I have a number of remarks and questions, particularly on amendment No 6, and what constitutes a reasonable standard of living and reasonable living
expenses The Minister refers to both in the Bill. My speech last week indicated that one of the very positive aspects of the Bill is that the insolvency service will prepare and issue guidelines on what constitutes a reasonable standard of living for debtors. “Reasonable” is a carefully chosen word and it is reasonable to suggest that it means a minimum standard and that it also refers to essential living expenses. If that is acceptable to the Minister, and I have seen him demonstrate reasonableness time and again, it is also reasonable to ask how one calculates these sums for unique individuals, their families and their circumstances. The Minister refers to this in respect of flexibility and the identification of guidelines.
I commend the Minister for including amendment No 6, which provides guidance. He notes that the service shall have regard to a number of measures Section 23(3)(e) refers to “the need to facilitate the social inclusion of debtors and their active participation in economic activity in the State”. The Minister is providing guidance to the service that debtors must be left with Seanad Éireann an amount each month that enables them to have the capacity, resources, health and motivation to remaining engaged with life, to hope for better days, not to move towards hopelessness and to believe they will find new ways to make a living for themselves and their families. It is a good thing to think about the meaning of the metaphor, “make a living”, as we contemplate the best kind of law that ensures debtors who use this new regime have access to a reasonable standard of living. How should the service go about this task? While I commend the Minister on the amendment, it may not give enough guidance to ensure that debtors shall be treated with consistency and fairness across all the multiple circumstances of individuals and families. I suggest that the Minister consider adding a couple of components to amendment No 6. The proposed paragraph 23(3)(a) states that the insolvency service guidelines shall have regard to “such measures and indicators of poverty set out in Government policy publications on poverty and social inclusion as the Insolvency Service considers appropriate”. I recommend that it should also have regard to other academic or complementary research on poverty, debt and particularly minimum income standards in Ireland. I am suggesting inclusions beyond simply Government policy publications. The proposed paragraph 23(3)(d) states that the insolvency service guidelines should have regard to “differences in the size and composition of households”. The amendment should also include: the physical health of all the individuals within the household; the employment status of the heads of household; caring, including child care and elder care, required by the household; and the location of the household, that is, whether it is in a rural or urban area. All of these elements impact directly on what constitutes a reasonable living standard and living expenses for each individual family. Section 23(4) notes the need to ensure reasonable living expenses. It is crucial that the definition and - I am afraid I need help with the word - operationalisation-----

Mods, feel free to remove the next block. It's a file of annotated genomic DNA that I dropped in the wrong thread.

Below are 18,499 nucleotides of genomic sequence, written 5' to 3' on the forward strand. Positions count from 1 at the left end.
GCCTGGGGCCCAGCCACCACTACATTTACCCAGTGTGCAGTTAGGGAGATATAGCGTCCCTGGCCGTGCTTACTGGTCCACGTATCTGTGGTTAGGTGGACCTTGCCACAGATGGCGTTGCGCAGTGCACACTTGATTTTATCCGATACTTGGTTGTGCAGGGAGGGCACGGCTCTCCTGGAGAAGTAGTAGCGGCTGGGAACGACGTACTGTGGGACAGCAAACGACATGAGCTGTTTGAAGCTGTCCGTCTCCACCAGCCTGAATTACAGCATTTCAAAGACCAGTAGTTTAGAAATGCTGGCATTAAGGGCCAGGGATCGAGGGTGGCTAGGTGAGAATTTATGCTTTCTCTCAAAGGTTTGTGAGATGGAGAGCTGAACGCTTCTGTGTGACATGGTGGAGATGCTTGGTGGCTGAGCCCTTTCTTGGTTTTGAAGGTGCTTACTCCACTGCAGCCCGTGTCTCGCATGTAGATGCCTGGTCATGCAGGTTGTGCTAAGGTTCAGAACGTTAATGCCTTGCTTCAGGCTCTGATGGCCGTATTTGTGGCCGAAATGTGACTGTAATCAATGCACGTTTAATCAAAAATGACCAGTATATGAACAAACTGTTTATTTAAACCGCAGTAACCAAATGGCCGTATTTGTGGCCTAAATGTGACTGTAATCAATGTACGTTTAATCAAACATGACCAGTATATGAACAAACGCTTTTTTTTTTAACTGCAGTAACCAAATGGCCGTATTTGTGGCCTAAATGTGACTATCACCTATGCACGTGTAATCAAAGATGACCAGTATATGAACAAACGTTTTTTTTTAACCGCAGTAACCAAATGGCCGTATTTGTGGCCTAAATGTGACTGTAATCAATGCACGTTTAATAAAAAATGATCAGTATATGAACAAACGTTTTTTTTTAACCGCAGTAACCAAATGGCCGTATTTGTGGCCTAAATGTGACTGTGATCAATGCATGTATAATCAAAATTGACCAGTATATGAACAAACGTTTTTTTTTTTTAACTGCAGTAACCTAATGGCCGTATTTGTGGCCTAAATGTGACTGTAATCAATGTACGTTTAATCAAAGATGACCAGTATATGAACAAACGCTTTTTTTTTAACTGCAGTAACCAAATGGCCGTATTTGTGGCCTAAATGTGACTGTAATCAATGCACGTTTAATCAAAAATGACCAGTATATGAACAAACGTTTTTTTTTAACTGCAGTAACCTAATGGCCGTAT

Deputy Alan Shatter: What about modalities?
Very good I will take that one too If I consider the Minister’s amendment he may consider mine. I am trying to suggest something that is grounded in an evidence base. Minimum incomestandards have been developed by numerous experts in different countries. In Ireland the work has been spearheaded by the Vincentian Partnership for Social Justice, but also assisted by economists in Trinity College and the University of Loughborough in the United Kingdom. That work has produced data that is grounded in the lived experiences of our people and has the potential to be effective in defining reasonable living expenses. This research has been carriedout over a decade using a rigorous methodology, establishing a consensus on what members of the public believe is a minimum standard that no individual or household should go below and effectively developing a method to establish the gross minimum income required in a particular household situation based on needs and not wants. The data developed over this period now covers the expenditure needs of 92% of households with children. It is recognised that the method behind the minimum income standard data is designed to answer the crucial question of how much it costs to reach an acceptable standard of living. The alternative to using evidence-based measures of need and adequacy is to continue to use abstract ad hoc indicators grounded in theory, and I know that is not at all the Minister’s intention. That is why he has developed a number of references the service should refer to in developing its guidelines. I am simply suggesting and asking the Minister to consider incorporating in his amendment, particularly in the new paragraph 23(3)(a), along with the measures and indicators of poverty set out in Government policy, which is fine, those set out in minimum income standards for Ireland publications.